3 Acer pseudoplatanus ‘Brilliantissimum’ is a small tree with a light canopy of shocking pink leaves in spring.

4 Arbutus unedo (strawberry tree) produces flowers and ripe fruits (from the previous year) all at once during late autumn, when it’s very welcome.

5 Paeonia suffruticosa (tree peony) is breathtakingly beautiful in full bloom, reaching nearly 2m tall. The various varieties offer massive chalice-shaped blooms in frothy pinks, oriental reds or pristine white in May or June.

5 for front gardensThese trees will stay compact, with a fine tracery of branches casting only light shade.

1 Betula albosinensis (Chinese red birch) is one of the ‘posher’ birches, with pink and cinnamon peeling bark.

2 Genista aetnensis (Mount Etna broom) makes a wide, weeping tree with bright green twigs instead of leaves. It needs little attention, then in July bursts into yellow bloom.

3 Sambucus racemosa ‘Plumosa Aurea’ is a flamboyantly shaggy golden elder. Naturally forming a large shrub, it’s best trained as a multi-stemmed tree or can be pollarded.

4 Magnolia x loebneri varieties make superb small trees. My favourite is ‘Leonard Messel’ because of its abundant pale pink flowers in mid-spring.

5 Gleditsia triacanthos (honey locust) offers light, ferny foliage. The coloured-leaved varieties, such as golden ‘Sunburst’ or mahogany-red ‘Ruby Lace’, are small and slow growing and will do well in pots.Trees and neighbours Make sure trees don’t lead to disputes with your neighbours:

  • Don’t plant a tree close to neighbours’ buildings on soils prone to subsidence. Consider the eventual height and spread. Is the tree likely in time to overhang your neighbour’s property or restrict their light? There are legal positions on both of these issues, and these also apply to neighbouring trees that overhang your own property.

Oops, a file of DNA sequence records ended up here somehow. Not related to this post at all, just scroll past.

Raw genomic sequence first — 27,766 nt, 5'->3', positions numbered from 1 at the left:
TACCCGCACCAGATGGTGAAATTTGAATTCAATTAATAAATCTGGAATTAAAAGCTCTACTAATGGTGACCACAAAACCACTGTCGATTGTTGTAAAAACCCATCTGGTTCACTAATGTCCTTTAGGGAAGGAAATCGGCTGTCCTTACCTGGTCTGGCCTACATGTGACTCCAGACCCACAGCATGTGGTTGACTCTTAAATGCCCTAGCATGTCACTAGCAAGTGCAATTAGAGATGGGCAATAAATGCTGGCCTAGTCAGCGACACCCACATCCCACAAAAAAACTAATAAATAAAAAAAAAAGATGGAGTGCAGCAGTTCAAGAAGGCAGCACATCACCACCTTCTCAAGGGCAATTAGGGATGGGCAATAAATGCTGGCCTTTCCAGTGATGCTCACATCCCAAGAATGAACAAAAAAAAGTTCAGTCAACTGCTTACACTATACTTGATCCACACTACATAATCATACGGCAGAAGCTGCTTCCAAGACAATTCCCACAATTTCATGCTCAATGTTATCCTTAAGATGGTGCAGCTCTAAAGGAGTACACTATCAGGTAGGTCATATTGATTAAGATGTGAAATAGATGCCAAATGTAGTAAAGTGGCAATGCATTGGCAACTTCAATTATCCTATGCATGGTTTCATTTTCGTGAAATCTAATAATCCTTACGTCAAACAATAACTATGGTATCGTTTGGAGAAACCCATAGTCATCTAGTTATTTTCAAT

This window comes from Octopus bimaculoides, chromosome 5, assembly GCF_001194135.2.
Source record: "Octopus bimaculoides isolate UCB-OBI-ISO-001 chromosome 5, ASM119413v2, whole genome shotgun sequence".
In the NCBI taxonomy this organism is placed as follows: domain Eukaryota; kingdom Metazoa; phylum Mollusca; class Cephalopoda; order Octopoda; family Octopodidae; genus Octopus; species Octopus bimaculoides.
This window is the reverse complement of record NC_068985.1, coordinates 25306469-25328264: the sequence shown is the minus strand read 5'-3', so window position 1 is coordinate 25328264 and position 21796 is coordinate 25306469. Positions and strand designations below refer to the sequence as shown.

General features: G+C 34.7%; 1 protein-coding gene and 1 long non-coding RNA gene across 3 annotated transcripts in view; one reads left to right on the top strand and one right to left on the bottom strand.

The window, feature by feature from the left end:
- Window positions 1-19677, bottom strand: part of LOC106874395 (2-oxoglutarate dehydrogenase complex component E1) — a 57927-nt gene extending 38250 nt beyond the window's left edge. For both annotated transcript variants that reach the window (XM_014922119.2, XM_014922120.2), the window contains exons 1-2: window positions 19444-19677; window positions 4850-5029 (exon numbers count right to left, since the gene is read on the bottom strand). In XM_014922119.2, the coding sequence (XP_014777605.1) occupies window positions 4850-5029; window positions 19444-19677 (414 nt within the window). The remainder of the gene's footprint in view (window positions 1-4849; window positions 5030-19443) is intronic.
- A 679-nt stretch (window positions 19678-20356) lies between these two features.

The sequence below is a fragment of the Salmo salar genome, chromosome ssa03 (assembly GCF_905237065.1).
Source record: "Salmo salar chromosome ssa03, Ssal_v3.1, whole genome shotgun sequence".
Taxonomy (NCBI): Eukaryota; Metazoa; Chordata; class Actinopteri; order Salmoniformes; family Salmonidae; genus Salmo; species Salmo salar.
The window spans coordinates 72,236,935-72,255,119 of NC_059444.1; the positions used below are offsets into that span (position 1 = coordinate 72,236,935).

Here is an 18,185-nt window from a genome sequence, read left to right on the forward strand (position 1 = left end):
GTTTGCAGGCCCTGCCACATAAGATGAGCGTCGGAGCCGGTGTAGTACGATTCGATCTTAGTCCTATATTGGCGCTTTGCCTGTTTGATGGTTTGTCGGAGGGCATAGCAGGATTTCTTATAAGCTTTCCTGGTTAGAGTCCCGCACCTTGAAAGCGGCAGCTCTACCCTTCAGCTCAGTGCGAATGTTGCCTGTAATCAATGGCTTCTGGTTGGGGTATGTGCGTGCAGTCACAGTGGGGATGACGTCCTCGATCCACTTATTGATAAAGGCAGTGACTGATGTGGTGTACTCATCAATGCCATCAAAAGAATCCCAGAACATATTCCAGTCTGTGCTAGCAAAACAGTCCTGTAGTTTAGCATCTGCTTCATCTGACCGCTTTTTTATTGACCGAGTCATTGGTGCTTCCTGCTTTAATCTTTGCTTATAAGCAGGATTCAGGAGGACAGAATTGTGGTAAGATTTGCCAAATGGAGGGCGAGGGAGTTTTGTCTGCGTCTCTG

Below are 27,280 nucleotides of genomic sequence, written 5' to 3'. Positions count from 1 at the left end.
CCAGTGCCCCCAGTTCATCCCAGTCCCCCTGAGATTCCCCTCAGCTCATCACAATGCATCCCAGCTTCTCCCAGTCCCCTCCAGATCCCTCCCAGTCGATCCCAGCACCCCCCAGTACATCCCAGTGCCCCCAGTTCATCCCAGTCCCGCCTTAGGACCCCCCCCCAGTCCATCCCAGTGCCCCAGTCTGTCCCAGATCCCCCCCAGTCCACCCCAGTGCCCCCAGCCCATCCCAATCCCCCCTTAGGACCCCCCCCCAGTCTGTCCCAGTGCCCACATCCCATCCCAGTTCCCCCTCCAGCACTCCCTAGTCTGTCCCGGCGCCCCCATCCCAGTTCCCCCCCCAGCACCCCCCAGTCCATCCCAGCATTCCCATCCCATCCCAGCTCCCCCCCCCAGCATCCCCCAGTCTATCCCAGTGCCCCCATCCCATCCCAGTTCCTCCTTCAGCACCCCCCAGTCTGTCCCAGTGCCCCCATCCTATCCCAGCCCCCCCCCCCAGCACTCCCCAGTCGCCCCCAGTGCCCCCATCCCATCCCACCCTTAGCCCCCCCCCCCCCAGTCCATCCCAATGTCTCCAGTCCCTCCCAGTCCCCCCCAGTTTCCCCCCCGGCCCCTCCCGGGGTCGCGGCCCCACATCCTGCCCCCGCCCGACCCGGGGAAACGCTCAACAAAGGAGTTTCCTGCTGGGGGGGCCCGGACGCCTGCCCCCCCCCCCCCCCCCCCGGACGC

• If you want to remove branches that overhang your garden from next door, first ask your neighbour if they are willing to cut them back. If they refuse — and the tree is not protected by a tree preservation order (TPO) — you are legally entitled to prune within the following criteria. You must only cut on your side of the boundary; you must not trespass on your neighbour’s property; you must offer the prunings to your neighbour; if your neighbour doesn’t want them, you must dispose of them in a responsible way (you mustn’t leave them in your neighbour’s garden without permission). If the tree is protected by a TPO, or is within a Conservation Area you must apply to your local authority for permission to prune. To find out if a tree is has a TPO, contact your local authority.
  • There is very little legal protection related to the loss of light caused by single trees or deciduous trees. What there is only applies to the windows of a property and not to the garden. However, when it comes to high evergreen hedges, local authorities do have powers in certain circumstances to instruct a hedge owner to reduce the height or face a fine of up to £1,000.